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Arthroscopy. 2007 May;23(5):482-7.

Popliteus bypass and popliteofibular ligament reconstructions reduce posterior tibial translations and forces in a posterior cruciate ligament graft.

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Department of Orthopaedic Surgery, Biomechanics Research Section, David Geffen School of Medicine at UCLA, Los Angeles, California 90095-1759, USA.



To measure the abilities of popliteus tendon (POP) and popliteofibular ligament (PFL) graft reconstructions to limit posterior tibial translations and alter forces in a PCL graft reconstruction after posterior cruciate ligament (PCL) and lateral collateral ligament (LCL) reconstruction.


Fifteen fresh frozen cadaveric knees underwent anterior-posterior (AP) laxity testing with 200 N of applied anterior and posterior tibial force. Forces in the native PCL were recorded during passive extension from 120 degrees to 0 degrees with an applied 100-N posterior tibial force. The popliteus tendon was released at its femoral origin, the PFL and LCL were cut, and the PCL was sectioned, creating a combined grade 3 PCL and posterolateral corner injury. The PCL was reconstructed with a single-bundle inlay graft tensioned to restore intact knee laxity to within 1 mm at 90 degrees , and the LCL was reconstructed with an anatomically placed graft. Testing was repeated with POP and PFL posterolateral reconstructions in addition to the PCL and LCL reconstructions.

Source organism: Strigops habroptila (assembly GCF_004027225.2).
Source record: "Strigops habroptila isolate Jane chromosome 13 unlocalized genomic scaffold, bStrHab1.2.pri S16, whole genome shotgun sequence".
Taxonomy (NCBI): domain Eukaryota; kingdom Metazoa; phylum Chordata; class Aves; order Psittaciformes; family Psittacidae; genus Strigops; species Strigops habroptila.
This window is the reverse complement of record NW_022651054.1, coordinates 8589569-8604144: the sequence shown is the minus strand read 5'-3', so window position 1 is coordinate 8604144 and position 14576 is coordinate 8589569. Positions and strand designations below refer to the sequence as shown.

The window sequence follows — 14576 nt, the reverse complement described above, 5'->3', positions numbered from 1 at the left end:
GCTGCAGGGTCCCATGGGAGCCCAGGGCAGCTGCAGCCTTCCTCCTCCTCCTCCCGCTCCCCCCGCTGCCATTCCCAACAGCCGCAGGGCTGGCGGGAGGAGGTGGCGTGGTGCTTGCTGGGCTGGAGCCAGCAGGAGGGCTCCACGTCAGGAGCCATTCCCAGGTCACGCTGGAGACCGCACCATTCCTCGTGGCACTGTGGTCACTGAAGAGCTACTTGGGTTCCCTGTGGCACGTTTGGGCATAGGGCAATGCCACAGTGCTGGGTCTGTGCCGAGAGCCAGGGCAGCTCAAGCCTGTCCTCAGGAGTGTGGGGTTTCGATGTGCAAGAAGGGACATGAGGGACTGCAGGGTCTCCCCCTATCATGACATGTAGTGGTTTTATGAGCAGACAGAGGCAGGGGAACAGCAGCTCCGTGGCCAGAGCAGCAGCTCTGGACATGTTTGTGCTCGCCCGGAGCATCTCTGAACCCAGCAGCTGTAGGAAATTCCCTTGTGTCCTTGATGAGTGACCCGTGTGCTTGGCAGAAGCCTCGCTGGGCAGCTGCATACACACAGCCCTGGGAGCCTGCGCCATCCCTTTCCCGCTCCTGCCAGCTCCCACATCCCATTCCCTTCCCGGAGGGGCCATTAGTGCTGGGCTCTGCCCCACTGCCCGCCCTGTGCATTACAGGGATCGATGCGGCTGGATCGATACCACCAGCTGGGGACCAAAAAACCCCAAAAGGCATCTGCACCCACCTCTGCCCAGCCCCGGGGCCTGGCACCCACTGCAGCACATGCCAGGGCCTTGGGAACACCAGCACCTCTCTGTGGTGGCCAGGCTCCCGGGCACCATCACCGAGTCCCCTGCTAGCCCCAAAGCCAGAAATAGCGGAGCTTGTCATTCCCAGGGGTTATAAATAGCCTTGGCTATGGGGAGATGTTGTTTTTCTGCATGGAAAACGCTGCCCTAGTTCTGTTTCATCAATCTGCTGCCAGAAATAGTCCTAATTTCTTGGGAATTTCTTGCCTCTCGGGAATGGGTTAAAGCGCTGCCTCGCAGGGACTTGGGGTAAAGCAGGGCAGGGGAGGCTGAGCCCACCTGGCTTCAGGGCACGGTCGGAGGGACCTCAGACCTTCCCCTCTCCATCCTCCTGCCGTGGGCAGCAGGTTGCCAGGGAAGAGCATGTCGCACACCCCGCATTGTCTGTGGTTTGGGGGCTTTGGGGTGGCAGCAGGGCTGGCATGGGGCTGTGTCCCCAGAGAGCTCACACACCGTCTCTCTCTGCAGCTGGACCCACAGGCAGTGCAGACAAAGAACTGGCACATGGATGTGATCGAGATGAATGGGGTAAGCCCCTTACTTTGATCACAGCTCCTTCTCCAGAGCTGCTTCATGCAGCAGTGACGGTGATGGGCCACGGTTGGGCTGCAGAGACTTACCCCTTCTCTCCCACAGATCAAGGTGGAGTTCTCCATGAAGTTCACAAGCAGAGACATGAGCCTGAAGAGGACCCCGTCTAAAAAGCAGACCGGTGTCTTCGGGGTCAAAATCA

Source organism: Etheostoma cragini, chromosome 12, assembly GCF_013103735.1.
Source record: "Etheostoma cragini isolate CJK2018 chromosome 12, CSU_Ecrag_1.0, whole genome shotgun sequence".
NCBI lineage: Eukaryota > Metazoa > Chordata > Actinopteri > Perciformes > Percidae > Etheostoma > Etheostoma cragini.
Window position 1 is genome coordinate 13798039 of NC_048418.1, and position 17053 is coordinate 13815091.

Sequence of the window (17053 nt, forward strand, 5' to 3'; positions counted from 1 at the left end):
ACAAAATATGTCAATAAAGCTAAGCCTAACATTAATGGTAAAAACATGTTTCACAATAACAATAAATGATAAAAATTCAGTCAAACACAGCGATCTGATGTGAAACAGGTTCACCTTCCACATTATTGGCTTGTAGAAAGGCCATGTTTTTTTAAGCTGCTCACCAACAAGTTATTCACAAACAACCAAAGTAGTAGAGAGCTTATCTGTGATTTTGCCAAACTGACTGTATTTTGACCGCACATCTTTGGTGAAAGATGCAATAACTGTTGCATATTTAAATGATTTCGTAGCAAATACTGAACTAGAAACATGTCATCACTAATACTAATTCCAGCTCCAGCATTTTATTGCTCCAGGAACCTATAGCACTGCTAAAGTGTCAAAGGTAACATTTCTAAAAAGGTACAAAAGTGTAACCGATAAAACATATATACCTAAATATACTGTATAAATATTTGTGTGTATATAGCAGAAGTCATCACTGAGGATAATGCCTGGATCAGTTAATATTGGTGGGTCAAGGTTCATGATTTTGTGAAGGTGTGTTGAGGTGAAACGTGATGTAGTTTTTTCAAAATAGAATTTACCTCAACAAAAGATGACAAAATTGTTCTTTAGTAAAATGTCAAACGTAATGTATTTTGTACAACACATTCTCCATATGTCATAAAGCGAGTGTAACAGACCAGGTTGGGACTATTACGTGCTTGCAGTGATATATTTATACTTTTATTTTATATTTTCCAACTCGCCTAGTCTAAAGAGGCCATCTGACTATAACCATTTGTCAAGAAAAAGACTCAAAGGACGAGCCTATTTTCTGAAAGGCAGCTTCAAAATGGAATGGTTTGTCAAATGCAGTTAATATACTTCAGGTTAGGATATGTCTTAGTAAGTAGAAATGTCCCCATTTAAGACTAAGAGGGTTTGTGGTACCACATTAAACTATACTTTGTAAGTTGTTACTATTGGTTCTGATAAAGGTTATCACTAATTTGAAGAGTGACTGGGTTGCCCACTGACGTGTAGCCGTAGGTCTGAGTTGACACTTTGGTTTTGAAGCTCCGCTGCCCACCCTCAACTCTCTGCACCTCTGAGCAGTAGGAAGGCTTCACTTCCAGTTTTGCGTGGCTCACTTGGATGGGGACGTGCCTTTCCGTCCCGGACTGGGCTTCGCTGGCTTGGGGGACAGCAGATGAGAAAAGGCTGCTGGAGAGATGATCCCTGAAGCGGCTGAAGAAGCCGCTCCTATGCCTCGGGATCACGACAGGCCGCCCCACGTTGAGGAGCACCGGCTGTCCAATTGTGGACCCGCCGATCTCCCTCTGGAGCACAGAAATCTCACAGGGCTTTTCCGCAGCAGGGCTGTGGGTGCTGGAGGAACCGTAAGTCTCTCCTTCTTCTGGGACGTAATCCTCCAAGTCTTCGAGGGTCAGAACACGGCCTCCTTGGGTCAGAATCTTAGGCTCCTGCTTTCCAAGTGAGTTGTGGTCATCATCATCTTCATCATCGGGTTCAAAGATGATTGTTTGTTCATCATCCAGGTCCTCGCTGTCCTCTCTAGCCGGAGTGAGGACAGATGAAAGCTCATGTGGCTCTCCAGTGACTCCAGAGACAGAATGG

PCL + LCL grafts alone matched intact knee laxities between 20 degrees and 90 degrees of flexion; mean laxity was 3.5 mm greater than intact at 0 degrees and 2.2 mm greater at 10 degrees. The addition of a POP reconstruction to PCL + LCL reconstructions significantly reduced AP laxities from -2.4 mm (0 degrees flexion) to -1.4 mm (90 degrees flexion). Mean laxities with POP and PFL grafts were not significantly different from the intact knee or from each other. Mean PCL graft forces with the PCL + LCL reconstructions alone were not significantly different than those with the native PCL. Mean PCL graft forces with POP and PFL reconstructions were not significantly different from each other; both means were significantly less than those for the PCL + LCL reconstructions alone at flexion angles greater than 55 degrees.


After PCL and LCL reconstruction, the popliteus bypass and popliteofibular ligament reconstructions not only eliminated excessive posterior laxity and returned the knee to a normal laxity profile but also resulted in substantial decreases in PCL graft forces.


These results provide further rationale for reconstructing torn posterolateral structures with a grade 3 posterolateral injury in combination with a PCL reconstruction.

[Indexed for MEDLINE]
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